The Covid-19 pandemic will not end anytime soon, and people should now adapt to the new way of life, says a public health expert.
Schools should be open depending on the community COVID-19 cases and how safety measures the school takes.
In an area where the virus is not properly managed, public health expert says it is risky for in-person learning.
But in an area where the virus is under control, experts say school still needs to adapt to online learning platforms and minimize the risk when reopening.
There is an increase in internet data charges, and this has affected many consumers on using the data.
Dr. Soka Moses, an epidemiologist says if online learning should be used there is a need to train teachers and ensure that mobile services reduce its tariff on data in making sure that it is affordable for people.
Currently, 395,063 people have access to data according to the Internet live stats.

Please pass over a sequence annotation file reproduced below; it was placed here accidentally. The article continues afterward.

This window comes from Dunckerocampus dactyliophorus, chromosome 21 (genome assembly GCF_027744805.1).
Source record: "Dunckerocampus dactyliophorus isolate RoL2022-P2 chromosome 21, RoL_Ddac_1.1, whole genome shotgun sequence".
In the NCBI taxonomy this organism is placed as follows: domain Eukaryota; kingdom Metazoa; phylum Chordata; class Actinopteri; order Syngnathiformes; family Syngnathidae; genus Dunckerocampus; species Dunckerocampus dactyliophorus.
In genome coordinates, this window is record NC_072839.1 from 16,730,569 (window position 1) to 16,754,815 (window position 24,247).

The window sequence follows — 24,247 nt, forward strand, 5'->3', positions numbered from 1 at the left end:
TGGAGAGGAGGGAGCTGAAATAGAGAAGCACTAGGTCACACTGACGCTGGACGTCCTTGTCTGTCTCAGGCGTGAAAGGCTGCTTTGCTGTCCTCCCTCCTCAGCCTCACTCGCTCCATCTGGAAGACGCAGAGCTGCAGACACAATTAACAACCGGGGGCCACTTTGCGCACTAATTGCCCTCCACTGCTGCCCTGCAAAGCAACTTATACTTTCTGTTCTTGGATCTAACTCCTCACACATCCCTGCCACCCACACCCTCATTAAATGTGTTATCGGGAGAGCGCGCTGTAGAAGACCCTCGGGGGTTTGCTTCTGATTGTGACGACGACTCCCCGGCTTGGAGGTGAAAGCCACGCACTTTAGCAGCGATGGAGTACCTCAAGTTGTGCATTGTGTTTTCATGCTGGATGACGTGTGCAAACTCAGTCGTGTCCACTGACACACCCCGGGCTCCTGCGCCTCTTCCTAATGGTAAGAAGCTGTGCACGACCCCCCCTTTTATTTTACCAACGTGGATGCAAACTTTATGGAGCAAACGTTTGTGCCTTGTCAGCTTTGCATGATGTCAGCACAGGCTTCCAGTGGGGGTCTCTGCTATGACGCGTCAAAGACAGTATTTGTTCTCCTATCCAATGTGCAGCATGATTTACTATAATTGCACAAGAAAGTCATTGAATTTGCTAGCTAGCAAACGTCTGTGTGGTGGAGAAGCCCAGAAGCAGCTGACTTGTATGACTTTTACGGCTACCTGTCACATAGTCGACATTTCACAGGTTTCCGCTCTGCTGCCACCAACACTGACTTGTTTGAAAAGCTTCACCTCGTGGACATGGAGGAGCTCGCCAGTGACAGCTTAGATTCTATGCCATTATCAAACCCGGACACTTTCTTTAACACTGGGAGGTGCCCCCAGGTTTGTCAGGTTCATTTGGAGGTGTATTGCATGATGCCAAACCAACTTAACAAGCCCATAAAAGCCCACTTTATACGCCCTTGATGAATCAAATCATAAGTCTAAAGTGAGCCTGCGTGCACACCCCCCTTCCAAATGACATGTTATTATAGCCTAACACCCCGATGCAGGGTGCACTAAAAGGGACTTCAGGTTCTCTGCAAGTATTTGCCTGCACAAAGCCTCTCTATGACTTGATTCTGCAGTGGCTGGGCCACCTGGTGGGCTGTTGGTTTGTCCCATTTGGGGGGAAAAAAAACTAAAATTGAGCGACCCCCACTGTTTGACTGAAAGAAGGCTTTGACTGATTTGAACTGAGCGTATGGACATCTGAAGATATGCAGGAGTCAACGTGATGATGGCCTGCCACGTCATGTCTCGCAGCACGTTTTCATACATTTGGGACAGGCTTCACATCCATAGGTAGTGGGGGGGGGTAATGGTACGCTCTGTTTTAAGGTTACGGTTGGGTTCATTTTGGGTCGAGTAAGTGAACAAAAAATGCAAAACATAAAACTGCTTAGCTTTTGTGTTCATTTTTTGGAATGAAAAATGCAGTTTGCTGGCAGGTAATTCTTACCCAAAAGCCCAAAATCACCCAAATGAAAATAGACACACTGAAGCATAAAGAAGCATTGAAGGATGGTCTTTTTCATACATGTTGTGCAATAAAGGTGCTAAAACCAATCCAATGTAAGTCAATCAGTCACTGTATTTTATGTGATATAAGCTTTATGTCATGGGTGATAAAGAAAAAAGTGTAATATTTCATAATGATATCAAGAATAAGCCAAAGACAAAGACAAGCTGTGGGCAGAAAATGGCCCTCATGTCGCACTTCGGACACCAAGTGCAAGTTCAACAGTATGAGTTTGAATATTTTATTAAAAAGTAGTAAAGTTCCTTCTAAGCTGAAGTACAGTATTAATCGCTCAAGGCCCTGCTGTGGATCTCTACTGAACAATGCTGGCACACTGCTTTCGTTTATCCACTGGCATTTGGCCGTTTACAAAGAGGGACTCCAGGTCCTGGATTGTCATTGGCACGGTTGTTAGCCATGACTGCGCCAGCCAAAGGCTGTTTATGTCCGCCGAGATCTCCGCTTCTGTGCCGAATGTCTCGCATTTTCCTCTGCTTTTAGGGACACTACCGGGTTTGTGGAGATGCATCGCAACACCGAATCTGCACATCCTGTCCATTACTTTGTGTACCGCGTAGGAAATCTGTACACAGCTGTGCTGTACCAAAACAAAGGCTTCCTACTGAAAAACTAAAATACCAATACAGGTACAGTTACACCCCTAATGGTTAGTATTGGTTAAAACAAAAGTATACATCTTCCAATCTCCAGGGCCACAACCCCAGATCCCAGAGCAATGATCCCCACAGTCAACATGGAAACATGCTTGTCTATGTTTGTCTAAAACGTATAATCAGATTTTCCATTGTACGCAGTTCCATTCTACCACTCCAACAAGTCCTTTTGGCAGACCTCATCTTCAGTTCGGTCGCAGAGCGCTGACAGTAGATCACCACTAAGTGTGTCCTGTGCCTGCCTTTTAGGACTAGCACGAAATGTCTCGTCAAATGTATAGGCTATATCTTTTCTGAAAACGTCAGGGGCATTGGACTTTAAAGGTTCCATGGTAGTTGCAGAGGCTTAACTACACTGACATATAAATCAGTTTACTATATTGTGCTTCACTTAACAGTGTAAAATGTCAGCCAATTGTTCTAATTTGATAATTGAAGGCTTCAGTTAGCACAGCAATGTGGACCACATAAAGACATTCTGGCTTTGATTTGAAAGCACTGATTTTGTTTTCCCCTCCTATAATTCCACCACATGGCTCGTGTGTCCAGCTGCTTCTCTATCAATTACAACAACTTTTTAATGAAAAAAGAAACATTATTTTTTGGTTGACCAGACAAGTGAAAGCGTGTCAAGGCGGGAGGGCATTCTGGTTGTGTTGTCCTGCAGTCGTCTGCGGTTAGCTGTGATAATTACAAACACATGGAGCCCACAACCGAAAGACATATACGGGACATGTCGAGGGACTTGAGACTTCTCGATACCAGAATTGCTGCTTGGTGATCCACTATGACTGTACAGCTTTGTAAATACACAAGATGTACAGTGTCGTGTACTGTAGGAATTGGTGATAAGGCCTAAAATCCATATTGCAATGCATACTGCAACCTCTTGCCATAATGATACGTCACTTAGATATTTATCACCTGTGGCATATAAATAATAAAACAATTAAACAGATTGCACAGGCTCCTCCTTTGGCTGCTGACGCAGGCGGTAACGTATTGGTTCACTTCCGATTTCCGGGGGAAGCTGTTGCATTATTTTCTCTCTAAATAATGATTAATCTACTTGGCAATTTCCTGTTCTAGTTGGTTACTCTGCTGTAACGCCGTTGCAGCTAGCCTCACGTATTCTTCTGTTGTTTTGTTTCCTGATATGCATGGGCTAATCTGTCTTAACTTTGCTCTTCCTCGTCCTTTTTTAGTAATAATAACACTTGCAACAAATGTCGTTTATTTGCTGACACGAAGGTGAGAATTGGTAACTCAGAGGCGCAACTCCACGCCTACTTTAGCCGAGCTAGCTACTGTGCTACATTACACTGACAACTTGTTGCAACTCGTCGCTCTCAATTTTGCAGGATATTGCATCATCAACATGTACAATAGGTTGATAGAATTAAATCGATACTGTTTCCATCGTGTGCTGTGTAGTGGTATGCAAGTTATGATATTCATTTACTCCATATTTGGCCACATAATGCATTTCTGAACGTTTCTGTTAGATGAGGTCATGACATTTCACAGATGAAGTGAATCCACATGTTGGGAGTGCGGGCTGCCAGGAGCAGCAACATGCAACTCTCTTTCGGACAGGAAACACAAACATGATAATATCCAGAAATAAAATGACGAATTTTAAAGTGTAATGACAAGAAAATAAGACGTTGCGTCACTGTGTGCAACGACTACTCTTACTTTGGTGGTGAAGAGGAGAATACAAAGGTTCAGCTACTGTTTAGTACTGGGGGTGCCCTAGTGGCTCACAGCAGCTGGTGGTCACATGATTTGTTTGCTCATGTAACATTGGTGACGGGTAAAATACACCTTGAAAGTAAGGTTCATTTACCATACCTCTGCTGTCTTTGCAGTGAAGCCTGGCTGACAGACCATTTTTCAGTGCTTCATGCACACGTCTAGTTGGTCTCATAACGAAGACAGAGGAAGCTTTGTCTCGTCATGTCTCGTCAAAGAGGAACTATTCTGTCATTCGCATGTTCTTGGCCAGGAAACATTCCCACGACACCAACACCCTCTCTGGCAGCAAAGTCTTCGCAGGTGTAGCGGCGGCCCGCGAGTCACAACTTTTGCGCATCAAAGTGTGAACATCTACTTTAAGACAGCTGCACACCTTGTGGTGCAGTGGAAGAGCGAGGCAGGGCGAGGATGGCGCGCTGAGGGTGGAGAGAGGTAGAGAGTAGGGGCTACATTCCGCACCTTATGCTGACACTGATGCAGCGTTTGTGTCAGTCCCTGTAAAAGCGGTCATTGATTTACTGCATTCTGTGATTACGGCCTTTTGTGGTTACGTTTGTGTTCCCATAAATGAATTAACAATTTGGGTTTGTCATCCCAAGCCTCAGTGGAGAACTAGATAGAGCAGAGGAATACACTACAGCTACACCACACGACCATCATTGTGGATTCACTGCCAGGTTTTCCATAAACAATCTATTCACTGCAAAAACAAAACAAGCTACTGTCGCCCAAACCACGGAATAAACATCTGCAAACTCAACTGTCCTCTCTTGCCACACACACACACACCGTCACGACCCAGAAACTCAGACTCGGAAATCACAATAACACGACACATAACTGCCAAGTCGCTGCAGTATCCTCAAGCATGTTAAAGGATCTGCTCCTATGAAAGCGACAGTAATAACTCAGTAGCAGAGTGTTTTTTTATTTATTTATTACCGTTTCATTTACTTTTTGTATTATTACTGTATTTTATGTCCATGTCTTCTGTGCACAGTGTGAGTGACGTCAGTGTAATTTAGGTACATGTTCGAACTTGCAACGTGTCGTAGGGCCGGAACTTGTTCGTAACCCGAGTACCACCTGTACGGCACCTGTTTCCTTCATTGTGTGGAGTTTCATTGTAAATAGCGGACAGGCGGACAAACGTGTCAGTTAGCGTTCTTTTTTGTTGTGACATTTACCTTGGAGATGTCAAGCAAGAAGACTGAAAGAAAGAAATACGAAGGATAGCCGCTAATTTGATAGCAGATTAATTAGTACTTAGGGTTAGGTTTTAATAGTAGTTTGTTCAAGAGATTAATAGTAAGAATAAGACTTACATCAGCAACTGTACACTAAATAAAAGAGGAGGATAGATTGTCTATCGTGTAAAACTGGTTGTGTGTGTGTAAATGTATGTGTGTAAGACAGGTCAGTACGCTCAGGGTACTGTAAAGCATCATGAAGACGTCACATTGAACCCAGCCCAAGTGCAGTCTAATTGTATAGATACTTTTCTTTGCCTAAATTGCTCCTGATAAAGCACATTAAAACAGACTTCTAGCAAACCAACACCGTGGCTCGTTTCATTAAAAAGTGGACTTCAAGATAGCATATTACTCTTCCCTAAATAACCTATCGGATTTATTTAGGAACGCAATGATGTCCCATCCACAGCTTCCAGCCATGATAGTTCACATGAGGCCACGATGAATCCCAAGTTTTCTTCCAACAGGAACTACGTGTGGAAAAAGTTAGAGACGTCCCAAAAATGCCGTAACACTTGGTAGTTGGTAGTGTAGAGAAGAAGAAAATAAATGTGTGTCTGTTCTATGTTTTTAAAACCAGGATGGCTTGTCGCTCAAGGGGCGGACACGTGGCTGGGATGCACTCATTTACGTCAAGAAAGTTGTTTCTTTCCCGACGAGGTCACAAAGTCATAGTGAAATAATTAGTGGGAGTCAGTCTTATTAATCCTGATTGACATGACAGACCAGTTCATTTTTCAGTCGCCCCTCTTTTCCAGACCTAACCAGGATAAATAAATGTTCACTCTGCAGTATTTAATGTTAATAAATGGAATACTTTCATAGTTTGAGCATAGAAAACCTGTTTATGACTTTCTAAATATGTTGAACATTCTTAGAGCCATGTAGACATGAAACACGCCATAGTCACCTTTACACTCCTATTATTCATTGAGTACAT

Evidence suggests young children don’t spread the disease very easily, while kids aged 10 and up may transmit as easily as adults. But Dr. Moses experts say the more- conclusive proof is needed.
And even though children appear less probably to get infected than adults, and less likely to become seriously ill when they do, severe cases and deaths have occurred.
According to the Centers for Disease Control and Prevention, children and teens often have only mild illness or no symptoms when infected. That means they could unknowingly pose a risk to other students — who may pass the virus on to their parents and grandparents — or to teachers and other adults who might be vulnerable to severe illness if infected.
Recommended safety measures include wearing face coverings in schools washing hand bucket places at the entrance of schools.
The Ministry of Education has emphasized that while the enforcement of hygiene rules and practices for a safe school environment is the school administrator’s responsibility, students, families, and communities also have an important role to play in ensuring compliance. Parents are required to continuously observe their children and if the child shows any symptoms of COVID-19, parents should restrict the child from attending classes as well as contact the health team immediately.
It is not known if it is also advised. Cancelling cafeteria and other school gatherings also help, says the U.S. Centers for Disease Control and Prevention.
Sierra Leone with far higher cases than in Liberia reopened schools with adjustments and have had no outbreaks tied to schools.